National Geographic : 1965 Aug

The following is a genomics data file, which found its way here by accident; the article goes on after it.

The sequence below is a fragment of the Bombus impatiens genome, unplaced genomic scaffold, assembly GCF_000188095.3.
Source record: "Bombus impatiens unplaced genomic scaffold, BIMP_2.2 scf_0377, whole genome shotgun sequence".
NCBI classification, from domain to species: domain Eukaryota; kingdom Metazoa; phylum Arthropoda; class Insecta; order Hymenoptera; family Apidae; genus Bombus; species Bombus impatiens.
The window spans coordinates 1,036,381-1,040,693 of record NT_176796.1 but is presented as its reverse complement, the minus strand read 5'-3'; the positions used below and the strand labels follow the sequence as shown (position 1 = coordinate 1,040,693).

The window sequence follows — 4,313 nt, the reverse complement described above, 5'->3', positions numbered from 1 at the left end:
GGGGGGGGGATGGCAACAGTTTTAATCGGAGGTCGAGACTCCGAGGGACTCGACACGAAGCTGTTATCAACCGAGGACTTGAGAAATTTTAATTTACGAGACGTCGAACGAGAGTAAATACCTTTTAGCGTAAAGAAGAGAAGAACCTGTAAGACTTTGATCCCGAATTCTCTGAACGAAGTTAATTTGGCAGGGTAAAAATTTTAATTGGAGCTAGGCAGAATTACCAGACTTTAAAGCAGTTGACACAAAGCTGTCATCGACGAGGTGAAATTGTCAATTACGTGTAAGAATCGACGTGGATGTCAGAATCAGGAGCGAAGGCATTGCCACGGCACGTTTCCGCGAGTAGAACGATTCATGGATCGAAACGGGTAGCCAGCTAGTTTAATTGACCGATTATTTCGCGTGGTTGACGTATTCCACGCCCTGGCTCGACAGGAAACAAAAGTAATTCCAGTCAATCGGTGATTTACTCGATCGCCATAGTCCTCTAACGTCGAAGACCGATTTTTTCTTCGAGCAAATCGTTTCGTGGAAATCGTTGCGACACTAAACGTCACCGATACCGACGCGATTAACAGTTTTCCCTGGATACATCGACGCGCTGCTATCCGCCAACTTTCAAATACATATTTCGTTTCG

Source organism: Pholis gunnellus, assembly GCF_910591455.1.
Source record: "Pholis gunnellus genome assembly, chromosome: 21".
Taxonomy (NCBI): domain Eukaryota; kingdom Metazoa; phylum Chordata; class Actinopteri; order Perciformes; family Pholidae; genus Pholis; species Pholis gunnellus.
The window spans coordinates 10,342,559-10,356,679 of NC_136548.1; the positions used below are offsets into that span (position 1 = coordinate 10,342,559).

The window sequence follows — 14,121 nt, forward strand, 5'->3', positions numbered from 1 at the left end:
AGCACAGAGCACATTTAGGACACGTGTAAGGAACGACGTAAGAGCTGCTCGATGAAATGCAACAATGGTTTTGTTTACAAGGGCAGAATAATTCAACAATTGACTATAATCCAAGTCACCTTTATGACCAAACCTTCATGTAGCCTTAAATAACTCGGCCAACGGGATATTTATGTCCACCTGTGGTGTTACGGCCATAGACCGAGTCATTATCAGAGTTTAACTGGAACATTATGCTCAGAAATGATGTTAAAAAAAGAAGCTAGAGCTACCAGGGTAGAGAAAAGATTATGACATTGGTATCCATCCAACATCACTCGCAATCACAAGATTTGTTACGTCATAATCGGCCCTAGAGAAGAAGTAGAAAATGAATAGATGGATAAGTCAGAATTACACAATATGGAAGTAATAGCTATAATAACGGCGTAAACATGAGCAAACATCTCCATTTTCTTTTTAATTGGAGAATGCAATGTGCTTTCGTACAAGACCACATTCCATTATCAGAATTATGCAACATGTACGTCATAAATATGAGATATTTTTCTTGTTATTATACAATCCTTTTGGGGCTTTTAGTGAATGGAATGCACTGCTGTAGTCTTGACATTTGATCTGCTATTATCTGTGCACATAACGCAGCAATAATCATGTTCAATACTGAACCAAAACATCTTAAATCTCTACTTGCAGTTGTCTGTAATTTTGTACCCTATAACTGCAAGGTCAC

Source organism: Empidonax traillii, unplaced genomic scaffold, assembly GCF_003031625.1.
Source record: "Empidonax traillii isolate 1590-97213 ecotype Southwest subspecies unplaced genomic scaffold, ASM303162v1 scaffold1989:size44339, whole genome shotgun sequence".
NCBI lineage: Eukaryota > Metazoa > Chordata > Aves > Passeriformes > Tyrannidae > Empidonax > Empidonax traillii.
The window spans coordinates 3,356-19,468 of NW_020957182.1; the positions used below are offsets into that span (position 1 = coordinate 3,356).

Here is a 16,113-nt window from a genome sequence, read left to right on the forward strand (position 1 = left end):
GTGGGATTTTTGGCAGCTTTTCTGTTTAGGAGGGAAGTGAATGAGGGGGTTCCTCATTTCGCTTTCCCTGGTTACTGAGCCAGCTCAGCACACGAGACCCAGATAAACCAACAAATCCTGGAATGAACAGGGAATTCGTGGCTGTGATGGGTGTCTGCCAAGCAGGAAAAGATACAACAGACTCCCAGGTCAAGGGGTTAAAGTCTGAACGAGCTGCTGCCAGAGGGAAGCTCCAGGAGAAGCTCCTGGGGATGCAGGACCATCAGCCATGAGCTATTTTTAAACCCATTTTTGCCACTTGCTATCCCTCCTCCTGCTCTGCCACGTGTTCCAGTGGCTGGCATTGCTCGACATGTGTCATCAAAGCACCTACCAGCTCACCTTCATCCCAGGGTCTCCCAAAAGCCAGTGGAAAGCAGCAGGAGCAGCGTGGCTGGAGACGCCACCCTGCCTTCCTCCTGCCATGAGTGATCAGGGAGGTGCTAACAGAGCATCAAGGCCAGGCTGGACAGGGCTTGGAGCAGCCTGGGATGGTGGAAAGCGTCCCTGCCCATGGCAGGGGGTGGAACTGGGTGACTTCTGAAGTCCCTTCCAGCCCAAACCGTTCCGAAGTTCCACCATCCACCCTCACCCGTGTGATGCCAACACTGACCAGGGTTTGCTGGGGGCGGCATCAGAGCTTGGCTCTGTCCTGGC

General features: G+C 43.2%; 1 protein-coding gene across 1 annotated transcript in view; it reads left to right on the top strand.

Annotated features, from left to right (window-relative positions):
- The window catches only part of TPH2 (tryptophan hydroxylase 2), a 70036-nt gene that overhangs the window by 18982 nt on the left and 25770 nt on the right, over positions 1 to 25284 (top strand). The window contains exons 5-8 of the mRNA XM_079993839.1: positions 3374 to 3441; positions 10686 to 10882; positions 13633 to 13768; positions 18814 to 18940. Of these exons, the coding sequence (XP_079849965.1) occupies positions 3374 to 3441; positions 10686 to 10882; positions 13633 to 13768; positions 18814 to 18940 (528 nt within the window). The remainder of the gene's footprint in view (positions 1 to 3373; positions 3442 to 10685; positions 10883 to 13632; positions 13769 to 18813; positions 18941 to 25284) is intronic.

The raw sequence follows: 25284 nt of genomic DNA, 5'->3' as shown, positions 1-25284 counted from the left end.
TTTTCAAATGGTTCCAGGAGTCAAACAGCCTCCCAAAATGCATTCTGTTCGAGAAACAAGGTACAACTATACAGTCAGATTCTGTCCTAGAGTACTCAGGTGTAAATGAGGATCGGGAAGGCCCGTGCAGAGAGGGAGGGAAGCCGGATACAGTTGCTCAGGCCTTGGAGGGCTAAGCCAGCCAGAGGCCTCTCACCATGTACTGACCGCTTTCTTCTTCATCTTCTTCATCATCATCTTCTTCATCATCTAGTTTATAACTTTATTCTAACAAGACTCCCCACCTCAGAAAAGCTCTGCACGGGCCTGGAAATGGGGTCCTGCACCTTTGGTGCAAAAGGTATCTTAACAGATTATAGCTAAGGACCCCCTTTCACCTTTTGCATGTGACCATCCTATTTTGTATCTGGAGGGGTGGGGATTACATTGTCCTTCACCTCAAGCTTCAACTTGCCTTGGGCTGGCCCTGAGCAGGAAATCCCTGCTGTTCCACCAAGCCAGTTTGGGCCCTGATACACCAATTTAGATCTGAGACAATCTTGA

Commons. A bomb smashed the kitchen of 10 Downing Street while Church ill dined in a neighboring room. Another scored a direct hit on Monkey Hill at the London Zoo. The BBC duly reported the event on its newscast. The announcer added: "The morale of the monkeys remains high." The critical moment in the Battle of Britain came on a Sunday afternoon in mid-September. With his wife, the Prime Minister drove from his official country residence, Chequers, to the underground Operations Room of Num ber 11 Group, Fighter Command, at Uxbridge. Air Vice-Marshal Keith R. Park, commanding this group charged with the defense of southern England, informed him that all was quiet. Churchill took a seat overlooking the huge map table and electrified wall charts that flashed the course of enemy action and the disposition of Park's 25 available squadrons. Soon a report crackled that "40 plus" German aircraft were swooping in from Dieppe. Disks on the map traced their progress. Other reports began to pour in: 40 plus planes here... 60 plus there ... even one formation of 80 plus. The disks multiplied as wave after wave of enemy aircraft thundered across the Channel. Park hurled his squadrons into the air, carefully countering each threat in turn. Soon red lights showed that all 25 were engaged. He called for rein forcements from Stanmore, to the north. Three squadrons could be spared. They too roared into action. Still the German bombers poured in from France. By then the British fighters were running on the last of their fuel, firing the last of their ammunition. "What other reserves have we?" Churchill asked. "There are none," the air vice-marshal said simply. Silence descended on the room. Of that moment, Churchill wrote: "The odds were great; our margins small; the stakes infinite." Then, almost miraculously, the disks on the map table began to shift east ward. The German aerial flotillas, mauled by the desperate Royal Air Force squadrons, had had enough. They were peeling off, heading back across the Channel. With the skies cleared of the enemy, the exhausted English fighters fluttered back to earth. A month earlier, in an address to Parliament, Churchill had already summed up the debt owed by all free men to the valiant pilots of the RAF. "Never in the field of human conflict," he said, "was so much owed by so many to so few." HE FIRST ARRIVALS had claimed their places along the funeral route the night before. They came with sweaters and blankets and vac uum flasks of hot tea. At first there was laughter and merriment and a sense of solidarity. But by 3 in the morning all the fun, like the hot tea, had drained away. A girl sat swathed in a blanket at Ludgate Circus. Hereyes blinked wearily behind her glasses as I asked, "Why didn't you stay home? You'd be warm and comfortable now, and tomorrow you'd see more of the funeral on tele vision than you'll ever see from here." Her lips formed a stiff, half-frozen smile. She said, "That really wouldn't be paying tribute to Sir Winston, would it?" I saw her again in the morning.Tears of pride and sorrow brimmed in her eyes as she watched the cortege-acrescendo of drums and brass and national grandeur-marchtoward her out of Fleet Street. " I HAVE NOTHING to offer but blood, toil, tears and sweat." Before the House 1 of Commons, Churchill thus made his historic call for fortitude in 1940 (record, opposite page 198). One year later, he stands bleakly amid the bomb shattered timbers of the legislative chamber. "It was... lucky that when the Chamber was blown to pieces... it was by night and not by day, when empty and not full," noted the Prime Minister. Commons moved to other quarters and continued its work uninterrupted. 186 THOMSON NEWSPAPERSLTD.